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Joseph Hall's Wabanaki history course conveys hidden stories

Information and knowledge are two different things. Teachers like Joseph Hall Jr. proffer the first, but their real work is leading students to the second.

Hall does that so well that Bates students chose him for the prestigious 2009 Kroepsch Award for Excellence in Teaching.

Yet in some areas of his specialty, early American history, associate professor Hall remains a student himself. That’s something that excites him about his Short Term unit “Wabanaki History in Maine” (the state’s Penobscot, Passamaquoddy, MicMac and Maliseet Indians are collectively known as Wabanakis).

This year, joining Hall in teaching the course will be James Francis, Penobscot tribal historian, and Rebecca Sockbeson, a Penobscot now completing her doctorate in education policy at the University of Alberta. But the course also includes visits to Penobscot and Passamaquoddy communities, where the Bates contingent will interview residents on a variety of issues.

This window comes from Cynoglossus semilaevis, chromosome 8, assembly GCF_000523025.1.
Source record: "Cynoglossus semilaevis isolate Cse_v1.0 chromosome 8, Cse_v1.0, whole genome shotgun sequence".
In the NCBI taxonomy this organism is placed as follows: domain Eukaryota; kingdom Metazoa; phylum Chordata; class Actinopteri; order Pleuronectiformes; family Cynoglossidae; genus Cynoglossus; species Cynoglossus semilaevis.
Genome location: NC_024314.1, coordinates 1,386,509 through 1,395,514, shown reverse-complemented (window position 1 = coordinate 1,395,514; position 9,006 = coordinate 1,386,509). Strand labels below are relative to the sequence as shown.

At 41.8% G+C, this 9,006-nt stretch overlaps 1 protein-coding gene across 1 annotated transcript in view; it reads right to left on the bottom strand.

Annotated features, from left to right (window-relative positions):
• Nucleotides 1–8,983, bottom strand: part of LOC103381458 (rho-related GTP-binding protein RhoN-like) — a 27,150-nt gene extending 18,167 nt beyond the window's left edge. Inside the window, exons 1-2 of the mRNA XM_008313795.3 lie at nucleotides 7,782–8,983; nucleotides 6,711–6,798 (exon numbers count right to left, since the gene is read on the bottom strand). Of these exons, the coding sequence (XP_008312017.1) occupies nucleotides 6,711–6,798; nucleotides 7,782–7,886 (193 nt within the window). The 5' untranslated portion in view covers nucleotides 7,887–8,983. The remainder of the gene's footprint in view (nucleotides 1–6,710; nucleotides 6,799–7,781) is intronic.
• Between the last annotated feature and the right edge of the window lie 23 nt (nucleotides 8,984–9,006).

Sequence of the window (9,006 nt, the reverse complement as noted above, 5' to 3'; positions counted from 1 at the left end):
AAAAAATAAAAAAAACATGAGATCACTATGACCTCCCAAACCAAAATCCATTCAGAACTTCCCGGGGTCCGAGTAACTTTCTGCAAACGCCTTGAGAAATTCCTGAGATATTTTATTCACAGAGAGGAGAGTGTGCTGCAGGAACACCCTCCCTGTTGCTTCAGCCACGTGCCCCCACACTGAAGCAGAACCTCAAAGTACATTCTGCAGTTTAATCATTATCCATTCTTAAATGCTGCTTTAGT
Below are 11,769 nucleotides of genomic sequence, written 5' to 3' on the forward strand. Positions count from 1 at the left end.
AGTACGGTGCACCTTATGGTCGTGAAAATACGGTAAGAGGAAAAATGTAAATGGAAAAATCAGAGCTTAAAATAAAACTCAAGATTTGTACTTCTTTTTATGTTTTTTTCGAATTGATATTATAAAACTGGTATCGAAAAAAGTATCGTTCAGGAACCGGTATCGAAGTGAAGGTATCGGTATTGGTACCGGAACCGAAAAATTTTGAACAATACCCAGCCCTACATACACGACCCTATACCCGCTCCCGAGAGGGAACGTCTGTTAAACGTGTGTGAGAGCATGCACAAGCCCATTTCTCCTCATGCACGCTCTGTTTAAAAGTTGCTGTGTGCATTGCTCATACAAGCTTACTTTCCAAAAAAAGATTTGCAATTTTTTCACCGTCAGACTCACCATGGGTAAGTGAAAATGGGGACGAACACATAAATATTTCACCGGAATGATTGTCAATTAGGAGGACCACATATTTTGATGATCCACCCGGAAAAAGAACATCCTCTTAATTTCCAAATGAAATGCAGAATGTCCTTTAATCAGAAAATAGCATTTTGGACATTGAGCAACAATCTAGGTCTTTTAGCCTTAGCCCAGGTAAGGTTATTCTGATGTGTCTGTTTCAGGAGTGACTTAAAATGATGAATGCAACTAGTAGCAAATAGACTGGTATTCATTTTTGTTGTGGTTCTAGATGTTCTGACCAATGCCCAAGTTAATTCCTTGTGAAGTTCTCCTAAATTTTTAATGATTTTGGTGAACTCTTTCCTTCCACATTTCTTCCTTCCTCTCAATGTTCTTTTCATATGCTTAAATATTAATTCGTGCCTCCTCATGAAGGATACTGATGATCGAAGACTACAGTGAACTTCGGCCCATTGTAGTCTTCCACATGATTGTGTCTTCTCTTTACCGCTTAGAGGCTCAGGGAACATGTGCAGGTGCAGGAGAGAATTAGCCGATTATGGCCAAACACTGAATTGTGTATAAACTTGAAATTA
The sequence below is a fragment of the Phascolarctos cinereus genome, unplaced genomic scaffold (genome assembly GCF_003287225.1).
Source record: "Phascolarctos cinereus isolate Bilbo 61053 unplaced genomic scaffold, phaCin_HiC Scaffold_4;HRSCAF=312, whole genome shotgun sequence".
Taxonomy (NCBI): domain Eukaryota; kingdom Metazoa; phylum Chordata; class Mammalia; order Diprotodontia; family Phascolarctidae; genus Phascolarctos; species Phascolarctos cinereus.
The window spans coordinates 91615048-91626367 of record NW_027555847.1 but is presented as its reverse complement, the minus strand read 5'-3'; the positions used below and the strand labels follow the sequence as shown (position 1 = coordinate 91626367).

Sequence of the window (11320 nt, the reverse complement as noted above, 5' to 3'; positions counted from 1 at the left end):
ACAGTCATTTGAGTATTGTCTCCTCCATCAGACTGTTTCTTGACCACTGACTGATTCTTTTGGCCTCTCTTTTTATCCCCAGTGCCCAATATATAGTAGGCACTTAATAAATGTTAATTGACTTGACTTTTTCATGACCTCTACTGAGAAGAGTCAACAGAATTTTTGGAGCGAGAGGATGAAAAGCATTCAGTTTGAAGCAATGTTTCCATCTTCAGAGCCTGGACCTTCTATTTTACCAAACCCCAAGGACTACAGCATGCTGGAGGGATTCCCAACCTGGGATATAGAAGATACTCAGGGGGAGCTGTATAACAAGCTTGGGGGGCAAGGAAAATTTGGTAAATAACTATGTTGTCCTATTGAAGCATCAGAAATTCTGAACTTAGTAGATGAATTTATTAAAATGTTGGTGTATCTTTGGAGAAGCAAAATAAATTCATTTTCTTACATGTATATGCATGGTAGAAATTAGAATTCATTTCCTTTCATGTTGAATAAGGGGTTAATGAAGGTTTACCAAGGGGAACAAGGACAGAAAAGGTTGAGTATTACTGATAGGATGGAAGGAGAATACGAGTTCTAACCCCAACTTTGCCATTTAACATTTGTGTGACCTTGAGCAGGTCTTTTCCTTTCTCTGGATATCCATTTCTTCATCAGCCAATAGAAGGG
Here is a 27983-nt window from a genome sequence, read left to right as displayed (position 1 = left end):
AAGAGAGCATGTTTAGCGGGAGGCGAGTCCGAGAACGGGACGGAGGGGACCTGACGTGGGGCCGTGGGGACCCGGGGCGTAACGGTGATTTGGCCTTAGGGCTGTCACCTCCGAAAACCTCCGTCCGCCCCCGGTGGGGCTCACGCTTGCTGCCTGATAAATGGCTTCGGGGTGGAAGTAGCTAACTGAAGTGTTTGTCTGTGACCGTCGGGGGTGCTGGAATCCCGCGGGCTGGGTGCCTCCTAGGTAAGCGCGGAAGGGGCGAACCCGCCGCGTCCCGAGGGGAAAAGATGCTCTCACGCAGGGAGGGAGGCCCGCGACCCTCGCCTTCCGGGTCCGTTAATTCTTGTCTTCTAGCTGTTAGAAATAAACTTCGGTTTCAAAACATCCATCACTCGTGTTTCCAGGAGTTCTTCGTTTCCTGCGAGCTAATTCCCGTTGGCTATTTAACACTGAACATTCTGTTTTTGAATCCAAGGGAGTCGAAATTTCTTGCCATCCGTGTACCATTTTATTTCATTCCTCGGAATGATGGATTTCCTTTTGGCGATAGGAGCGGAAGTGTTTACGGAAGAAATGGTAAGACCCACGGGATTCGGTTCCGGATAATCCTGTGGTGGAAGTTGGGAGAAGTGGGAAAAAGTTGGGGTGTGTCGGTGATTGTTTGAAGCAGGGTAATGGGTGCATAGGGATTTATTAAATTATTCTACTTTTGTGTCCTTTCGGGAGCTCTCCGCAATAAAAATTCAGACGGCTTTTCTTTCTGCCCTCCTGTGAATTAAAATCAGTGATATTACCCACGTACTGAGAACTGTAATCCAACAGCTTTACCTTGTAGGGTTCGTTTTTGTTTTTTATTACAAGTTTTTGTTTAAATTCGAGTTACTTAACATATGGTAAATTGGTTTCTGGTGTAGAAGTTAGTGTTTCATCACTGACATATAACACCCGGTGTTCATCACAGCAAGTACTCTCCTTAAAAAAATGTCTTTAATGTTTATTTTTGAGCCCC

When Hall last taught the course, in 2007, “they would tell us their stories about everything from Penobscot culture and environmental issues to Maine child welfare practices and their impact on Passamaquoddies.”

“In every instance the students would ask, ‘What do you want us to do with this? What do you want us to take away from what you’re telling us?’ — I was always quite proud that they would ask that question.”

The Native Mainers’ answers were consistent. “Every single person said, in some way or another, ‘I want you to tell the truth to everyone else.’ And that’s a really powerful responsibility.”



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